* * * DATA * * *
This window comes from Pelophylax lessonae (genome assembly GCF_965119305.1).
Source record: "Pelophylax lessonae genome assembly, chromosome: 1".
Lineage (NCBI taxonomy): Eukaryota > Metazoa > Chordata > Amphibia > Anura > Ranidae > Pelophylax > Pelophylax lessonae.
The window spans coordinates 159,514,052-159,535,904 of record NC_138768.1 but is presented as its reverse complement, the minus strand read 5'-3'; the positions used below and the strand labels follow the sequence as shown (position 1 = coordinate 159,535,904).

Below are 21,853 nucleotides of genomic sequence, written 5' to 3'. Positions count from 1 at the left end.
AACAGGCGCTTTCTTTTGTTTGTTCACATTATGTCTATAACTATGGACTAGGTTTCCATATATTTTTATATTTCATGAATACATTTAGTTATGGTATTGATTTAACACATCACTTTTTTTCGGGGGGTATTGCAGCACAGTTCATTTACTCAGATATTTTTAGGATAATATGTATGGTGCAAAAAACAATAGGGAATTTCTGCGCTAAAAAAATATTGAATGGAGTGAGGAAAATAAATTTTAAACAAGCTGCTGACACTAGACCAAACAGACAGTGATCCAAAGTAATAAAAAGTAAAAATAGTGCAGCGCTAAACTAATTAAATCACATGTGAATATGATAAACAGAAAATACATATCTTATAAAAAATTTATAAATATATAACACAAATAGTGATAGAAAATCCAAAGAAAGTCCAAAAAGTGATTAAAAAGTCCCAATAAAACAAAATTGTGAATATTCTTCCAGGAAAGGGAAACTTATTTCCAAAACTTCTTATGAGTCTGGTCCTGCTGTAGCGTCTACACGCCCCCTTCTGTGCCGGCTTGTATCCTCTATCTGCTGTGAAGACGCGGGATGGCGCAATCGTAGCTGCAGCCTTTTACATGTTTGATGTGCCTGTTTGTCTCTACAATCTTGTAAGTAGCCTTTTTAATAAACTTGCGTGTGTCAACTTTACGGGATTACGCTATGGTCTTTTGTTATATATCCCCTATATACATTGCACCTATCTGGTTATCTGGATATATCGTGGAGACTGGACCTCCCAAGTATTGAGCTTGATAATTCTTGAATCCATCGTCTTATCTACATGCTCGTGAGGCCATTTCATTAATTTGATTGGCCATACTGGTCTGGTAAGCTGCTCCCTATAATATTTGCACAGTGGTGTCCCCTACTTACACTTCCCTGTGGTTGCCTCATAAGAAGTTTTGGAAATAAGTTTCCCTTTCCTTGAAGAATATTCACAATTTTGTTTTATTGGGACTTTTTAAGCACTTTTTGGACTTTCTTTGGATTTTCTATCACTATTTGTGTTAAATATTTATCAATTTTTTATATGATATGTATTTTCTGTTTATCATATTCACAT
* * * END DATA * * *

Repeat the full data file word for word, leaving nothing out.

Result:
This window comes from Pelophylax lessonae (genome assembly GCF_965119305.1).
Source record: "Pelophylax lessonae genome assembly, chromosome: 1".
Lineage (NCBI taxonomy): Eukaryota > Metazoa > Chordata > Amphibia > Anura > Ranidae > Pelophylax > Pelophylax lessonae.
The window spans coordinates 159,514,052-159,535,904 of record NC_138768.1 but is presented as its reverse complement, the minus strand read 5'-3'; the positions used below and the strand labels follow the sequence as shown (position 1 = coordinate 159,535,904).

Below are 21,853 nucleotides of genomic sequence, written 5' to 3'. Positions count from 1 at the left end.
AACAGGCGCTTTCTTTTGTTTGTTCACATTATGTCTATAACTATGGACTAGGTTTCCATATATTTTTATATTTCATGAATACATTTAGTTATGGTATTGATTTAACACATCACTTTTTTTCGGGGGGTATTGCAGCACAGTTCATTTACTCAGATATTTTTAGGATAATATGTATGGTGCAAAAAACAATAGGGAATTTCTGCGCTAAAAAAATATTGAATGGAGTGAGGAAAATAAATTTTAAACAAGCTGCTGACACTAGACCAAACAGACAGTGATCCAAAGTAATAAAAAGTAAAAATAGTGCAGCGCTAAACTAATTAAATCACATGTGAATATGATAAACAGAAAATACATATCTTATAAAAAATTTATAAATATATAACACAAATAGTGATAGAAAATCCAAAGAAAGTCCAAAAAGTGATTAAAAAGTCCCAATAAAACAAAATTGTGAATATTCTTCCAGGAAAGGGAAACTTATTTCCAAAACTTCTTATGAGTCTGGTCCTGCTGTAGCGTCTACACGCCCCCTTCTGTGCCGGCTTGTATCCTCTATCTGCTGTGAAGACGCGGGATGGCGCAATCGTAGCTGCAGCCTTTTACATGTTTGATGTGCCTGTTTGTCTCTACAATCTTGTAAGTAGCCTTTTTAATAAACTTGCGTGTGTCAACTTTACGGGATTACGCTATGGTCTTTTGTTATATATCCCCTATATACATTGCACCTATCTGGTTATCTGGATATATCGTGGAGACTGGACCTCCCAAGTATTGAGCTTGATAATTCTTGAATCCATCGTCTTATCTACATGCTCGTGAGGCCATTTCATTAATTTGATTGGCCATACTGGTCTGGTAAGCTGCTCCCTATAATATTTGCACAGTGGTGTCCCCTACTTACACTTCCCTGTGGTTGCCTCATAAGAAGTTTTGGAAATAAGTTTCCCTTTCCTTGAAGAATATTCACAATTTTGTTTTATTGGGACTTTTTAAGCACTTTTTGGACTTTCTTTGGATTTTCTATCACTATTTGTGTTAAATATTTATCAATTTTTTATATGATATGTATTTTCTGTTTATCATATTCACAT